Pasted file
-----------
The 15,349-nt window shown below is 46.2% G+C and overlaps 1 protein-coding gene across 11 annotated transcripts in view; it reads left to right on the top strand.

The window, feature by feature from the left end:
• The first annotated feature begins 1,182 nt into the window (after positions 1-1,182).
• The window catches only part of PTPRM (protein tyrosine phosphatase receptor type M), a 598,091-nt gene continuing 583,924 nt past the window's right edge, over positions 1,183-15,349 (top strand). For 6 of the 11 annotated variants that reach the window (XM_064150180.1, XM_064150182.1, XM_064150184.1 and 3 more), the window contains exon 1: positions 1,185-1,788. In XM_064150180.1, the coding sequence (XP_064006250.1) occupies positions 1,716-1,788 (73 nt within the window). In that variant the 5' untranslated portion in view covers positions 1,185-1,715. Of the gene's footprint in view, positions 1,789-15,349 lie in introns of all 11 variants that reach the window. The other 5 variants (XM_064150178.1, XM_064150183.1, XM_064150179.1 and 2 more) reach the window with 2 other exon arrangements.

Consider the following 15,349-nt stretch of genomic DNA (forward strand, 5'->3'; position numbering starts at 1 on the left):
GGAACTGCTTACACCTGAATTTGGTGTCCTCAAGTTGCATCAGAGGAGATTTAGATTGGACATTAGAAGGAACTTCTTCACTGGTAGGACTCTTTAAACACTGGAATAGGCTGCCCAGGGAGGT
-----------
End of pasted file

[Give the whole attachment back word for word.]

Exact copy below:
The 15,349-nt window shown below is 46.2% G+C and overlaps 1 protein-coding gene across 11 annotated transcripts in view; it reads left to right on the top strand.

The window, feature by feature from the left end:
• The first annotated feature begins 1,182 nt into the window (after positions 1-1,182).
• The window catches only part of PTPRM (protein tyrosine phosphatase receptor type M), a 598,091-nt gene continuing 583,924 nt past the window's right edge, over positions 1,183-15,349 (top strand). For 6 of the 11 annotated variants that reach the window (XM_064150180.1, XM_064150182.1, XM_064150184.1 and 3 more), the window contains exon 1: positions 1,185-1,788. In XM_064150180.1, the coding sequence (XP_064006250.1) occupies positions 1,716-1,788 (73 nt within the window). In that variant the 5' untranslated portion in view covers positions 1,185-1,715. Of the gene's footprint in view, positions 1,789-15,349 lie in introns of all 11 variants that reach the window. The other 5 variants (XM_064150178.1, XM_064150183.1, XM_064150179.1 and 2 more) reach the window with 2 other exon arrangements.

Consider the following 15,349-nt stretch of genomic DNA (forward strand, 5'->3'; position numbering starts at 1 on the left):
GGAACTGCTTACACCTGAATTTGGTGTCCTCAAGTTGCATCAGAGGAGATTTAGATTGGACATTAGAAGGAACTTCTTCACTGGTAGGACTCTTTAAACACTGGAATAGGCTGCCCAGGGAGGT